News analysis

Malaysia's opposition has its work cut out for it

Outcome of PAS congress ends any hope of united front against ruling BN in next general election

These are sobering times for most of Malaysia's federal opposition parties as the just-concluded annual meeting of Parti Islam SeMalaysia (PAS) has killed any hopes of avoiding three-cornered fights at the next general election.

The mood at the five-day congress in Kedah was that PAS can still achieve good results despite ditching its former opposition allies. This sets the stage for many possible three-cornered fights at the next general election expected to be called this year. The ruling Barisan Nasional (BN) coalition led by Umno will likely face PAS and another opposition party, thus splitting the opposition vote.

The anger of PAS delegates at the congress that ended yesterday was directed more at fellow opposition parties, including Parti Keadilan Rakyat (PKR) and the Democratic Action Party (DAP), than at Umno.

"Our biggest enemy is DAP and those who are anti-Islam," Penang delegate Mohd Yunus Mat Pia said.

Analysts say that while PAS has made noises about going it alone in the past few months, the multitude of voices supporting the move at the congress means there is no turning back.


The mood at Parti Islam SeMalaysia's congress was that the party could still get good results despite ditching its former opposition allies. PHOTO: FOTOBERNAMA

"PAS is hoping that some swing votes from Malay voters who used to back Umno/BN will go to them, because they do not want to make DAP stronger," said Professor Mohamed Mustafa Ishak of the National Council of Professors.

FREE WILL

What can we do if they want to contest (against us)? ''

PKR PRESIDENT WAN AZIZAH WAN ISMAIL, in response to a suggestion that PAS may go up against PKR.


EYEING SWING VOTES

PAS is hoping that some swing votes from Malay voters who used to back Umno/BN will go to them, because they do not want to make DAP stronger.

'' PROFESSOR MOHAMED MUSTAFA ISHAK of the National Council of Professors.

 

"PAS wanted to teach Pakatan Harapan that without them, there will be a struggle to get the Malay votes," he added. Pakatan Harapan comprises PKR, DAP, PAS splinter party Parti Amanah Negara and Parti Pribumi Bersatu Malaysia, helmed by former prime minister Mahathir Mohamad.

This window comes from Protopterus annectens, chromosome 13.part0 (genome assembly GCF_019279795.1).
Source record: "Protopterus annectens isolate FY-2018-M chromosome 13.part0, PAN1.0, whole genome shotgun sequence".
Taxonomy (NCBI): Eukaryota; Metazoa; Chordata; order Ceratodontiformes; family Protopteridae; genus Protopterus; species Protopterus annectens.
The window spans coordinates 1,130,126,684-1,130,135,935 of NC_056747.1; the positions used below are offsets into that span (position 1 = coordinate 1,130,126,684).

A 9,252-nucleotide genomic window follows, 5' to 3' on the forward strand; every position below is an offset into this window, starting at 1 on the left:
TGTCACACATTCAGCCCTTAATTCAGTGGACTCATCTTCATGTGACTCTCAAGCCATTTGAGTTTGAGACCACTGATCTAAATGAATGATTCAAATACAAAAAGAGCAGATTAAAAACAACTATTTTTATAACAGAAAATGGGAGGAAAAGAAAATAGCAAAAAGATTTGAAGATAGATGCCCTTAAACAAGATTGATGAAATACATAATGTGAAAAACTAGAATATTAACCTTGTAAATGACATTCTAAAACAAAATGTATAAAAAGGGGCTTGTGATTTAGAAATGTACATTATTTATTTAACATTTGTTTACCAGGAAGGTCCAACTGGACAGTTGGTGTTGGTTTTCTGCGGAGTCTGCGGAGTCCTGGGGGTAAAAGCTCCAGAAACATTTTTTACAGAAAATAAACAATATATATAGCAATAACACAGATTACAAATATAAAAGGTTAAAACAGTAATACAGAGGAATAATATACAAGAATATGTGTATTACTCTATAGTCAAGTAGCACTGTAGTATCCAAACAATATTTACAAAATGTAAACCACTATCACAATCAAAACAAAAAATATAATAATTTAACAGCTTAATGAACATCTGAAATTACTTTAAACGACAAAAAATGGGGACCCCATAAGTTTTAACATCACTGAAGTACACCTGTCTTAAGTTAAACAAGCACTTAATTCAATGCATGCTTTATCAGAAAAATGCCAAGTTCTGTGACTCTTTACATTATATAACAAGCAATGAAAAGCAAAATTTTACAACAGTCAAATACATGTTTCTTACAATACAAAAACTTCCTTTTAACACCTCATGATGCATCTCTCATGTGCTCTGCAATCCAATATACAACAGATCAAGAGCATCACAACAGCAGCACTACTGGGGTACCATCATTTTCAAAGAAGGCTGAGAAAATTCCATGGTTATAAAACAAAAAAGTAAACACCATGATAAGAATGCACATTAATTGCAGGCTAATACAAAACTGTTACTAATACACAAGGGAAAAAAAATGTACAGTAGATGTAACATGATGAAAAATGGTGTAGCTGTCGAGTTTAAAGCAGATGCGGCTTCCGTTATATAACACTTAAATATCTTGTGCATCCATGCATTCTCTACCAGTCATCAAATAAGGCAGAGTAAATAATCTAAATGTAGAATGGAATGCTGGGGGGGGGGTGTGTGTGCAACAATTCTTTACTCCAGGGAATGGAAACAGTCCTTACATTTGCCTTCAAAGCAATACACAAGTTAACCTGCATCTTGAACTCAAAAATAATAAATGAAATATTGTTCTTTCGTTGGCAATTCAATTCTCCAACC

The ruling BN, led by Prime Minister Najib Razak, won 133 out of the 222 parliamentary seats in the 2013 general election.

The Star newspaper reported yesterday that BN's internal polling data shows it is confident of winning 128 parliamentary constituencies, with an achievable target of around 140.

Up front, PAS' top leaders say the party is on the verge of achieving its best-ever electoral result of 40 parliamentary seats, and winning five of Malaysia's 13 states.

"This is no empty talk," PAS Research Centre's director Zuhdi Marzuki told delegates in a speech yesterday. "We know this after making studies," including simulation analysis and analysing possible outcomes from two-cornered and three-cornered fights, he added.

But the bravado is not shared by the other opposition parties.

History has also shown that PAS does well when it works with other opposition parties. At two simultaneous state by-elections in Selangor and Perak last year - the last time public polls were held in Malaysia - Umno easily defeated PAS and Parti Amanah Negara. The Pakatan Rakyat opposition alliance that included PAS had been disbanded by then.

The best electoral performance for the Islamist party was winning 27 parliamentary constituencies and two states (Kelantan and Terengganu) in the 1999 general election. PAS was then part of the opposition Barisan Alternatif.

This result is a far cry from winning 40 seats and five states.

Today, however, gung-ho PAS members think they can do better by flying solo. PAS spiritual leader Hashim Jasin said the party could play the role of kingmaker, a reminder that it has been cosying up to Umno.

One PAS delegate said the party should field candidates in all the seats contested by PKR.

When asked, PKR president Wan Azizah Wan Ismail said on Sunday: "What can we do if they want to contest (against us)?"

She added cynically: "If the mission is to bring down the 'kleptocratic' government, we think that this is the only rational way between both parties."

A version of this article appeared in the print edition of The Straits Times on May 02, 2017, with the headline ' Malaysia's opposition has its work cut out for it'. Print Edition | Subscribe